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Funerals: a train-robber, and the Nunc Dimittis

31 January 2014


From the Revd Martin Oram

Sir, - I read the Revd Dave Tomlinson's article on his experiences after conducting Ronnie Biggs's funeral (Comment, 17 January) with an uncomfortable sense of having been there before, and wondering when we willlearn. . .

In one way or another, during my 32 years of full-time ministry in both parish and in education as a school chaplain, I found myself apologising for the Church and some of its members' (and clergy's) attitudes.

I am sure I am not alone in this. Many people have plenty of time for God, and want to know more of him, but their experience of church has been thoroughly off-putting, partly because they feel judged before they even cross the threshold.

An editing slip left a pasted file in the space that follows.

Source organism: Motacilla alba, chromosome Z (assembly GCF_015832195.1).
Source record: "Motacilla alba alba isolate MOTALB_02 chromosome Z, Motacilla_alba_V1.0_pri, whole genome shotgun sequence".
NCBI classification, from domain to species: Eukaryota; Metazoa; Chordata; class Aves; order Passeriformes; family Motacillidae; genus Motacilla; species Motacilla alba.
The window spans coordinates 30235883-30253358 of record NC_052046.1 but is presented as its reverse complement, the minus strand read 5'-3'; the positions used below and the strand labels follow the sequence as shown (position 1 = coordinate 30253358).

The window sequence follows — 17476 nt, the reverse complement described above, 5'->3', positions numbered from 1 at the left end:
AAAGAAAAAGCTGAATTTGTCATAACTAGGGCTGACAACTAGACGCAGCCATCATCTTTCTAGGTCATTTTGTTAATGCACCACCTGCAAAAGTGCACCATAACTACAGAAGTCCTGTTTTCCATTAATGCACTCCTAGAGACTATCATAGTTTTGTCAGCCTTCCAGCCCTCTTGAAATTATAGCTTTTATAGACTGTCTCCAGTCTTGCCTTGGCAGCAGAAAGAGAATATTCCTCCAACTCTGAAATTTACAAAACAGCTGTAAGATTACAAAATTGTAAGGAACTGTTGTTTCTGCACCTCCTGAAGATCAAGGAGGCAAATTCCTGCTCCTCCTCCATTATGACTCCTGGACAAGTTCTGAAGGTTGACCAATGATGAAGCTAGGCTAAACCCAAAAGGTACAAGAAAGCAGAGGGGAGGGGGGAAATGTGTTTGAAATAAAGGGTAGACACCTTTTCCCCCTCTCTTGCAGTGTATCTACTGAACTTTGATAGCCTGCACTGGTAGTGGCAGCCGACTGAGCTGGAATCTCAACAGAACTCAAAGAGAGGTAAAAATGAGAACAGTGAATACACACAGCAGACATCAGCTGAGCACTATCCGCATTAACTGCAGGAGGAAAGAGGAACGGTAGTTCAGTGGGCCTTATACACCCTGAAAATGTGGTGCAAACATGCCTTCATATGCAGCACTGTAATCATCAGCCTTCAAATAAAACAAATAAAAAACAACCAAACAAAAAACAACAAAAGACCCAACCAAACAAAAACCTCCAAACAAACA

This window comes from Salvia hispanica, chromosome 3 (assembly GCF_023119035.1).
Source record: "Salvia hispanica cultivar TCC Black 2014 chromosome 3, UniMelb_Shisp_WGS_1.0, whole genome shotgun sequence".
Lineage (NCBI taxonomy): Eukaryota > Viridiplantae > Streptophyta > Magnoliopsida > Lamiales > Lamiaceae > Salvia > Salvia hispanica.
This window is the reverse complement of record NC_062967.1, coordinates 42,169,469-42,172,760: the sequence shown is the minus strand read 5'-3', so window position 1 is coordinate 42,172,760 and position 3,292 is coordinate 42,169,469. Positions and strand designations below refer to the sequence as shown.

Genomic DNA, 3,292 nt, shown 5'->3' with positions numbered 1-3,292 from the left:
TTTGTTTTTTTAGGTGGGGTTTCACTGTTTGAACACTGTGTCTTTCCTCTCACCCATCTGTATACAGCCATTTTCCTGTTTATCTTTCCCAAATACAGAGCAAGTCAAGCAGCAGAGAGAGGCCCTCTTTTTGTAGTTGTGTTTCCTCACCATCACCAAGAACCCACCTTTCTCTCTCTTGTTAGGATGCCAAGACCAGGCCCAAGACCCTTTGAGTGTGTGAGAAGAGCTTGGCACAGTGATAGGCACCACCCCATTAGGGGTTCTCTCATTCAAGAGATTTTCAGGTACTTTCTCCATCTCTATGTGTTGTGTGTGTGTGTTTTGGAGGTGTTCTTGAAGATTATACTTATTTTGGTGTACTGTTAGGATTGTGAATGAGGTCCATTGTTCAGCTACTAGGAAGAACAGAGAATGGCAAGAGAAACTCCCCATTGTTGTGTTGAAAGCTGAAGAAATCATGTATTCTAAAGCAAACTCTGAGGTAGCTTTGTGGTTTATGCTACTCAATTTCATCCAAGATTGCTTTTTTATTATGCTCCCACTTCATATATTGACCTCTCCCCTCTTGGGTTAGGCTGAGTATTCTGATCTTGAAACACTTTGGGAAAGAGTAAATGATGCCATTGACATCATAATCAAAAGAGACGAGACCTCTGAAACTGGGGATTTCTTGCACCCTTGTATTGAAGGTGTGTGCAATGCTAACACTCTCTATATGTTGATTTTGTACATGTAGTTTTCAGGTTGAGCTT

Our huge privilege is to find ways to lead them to know God in Jesus Christ - and sometimes this means "Hang the Church!"

12 Ash Grove, Rode Heath
Staffs ST7 3TD


Sir, - I have recently attended three funeral services in different places, all of long-serving church members who had faithfully sung in the choir. In all three cases, the officiating priest recited the Nunc Dimittis at the end of the service, but in various modern translations.

When the people being laid to rest had sung the Nunc Dimittis at evensong in the Prayer Book translation for most of their lives, this seemed to me quite inappropriate. It may be, of course, that the families in question had specifically requested a modern translation; but somehow I feel that that is unlikely.

At least we were allowed to say the Lord's Prayer in the traditional form.

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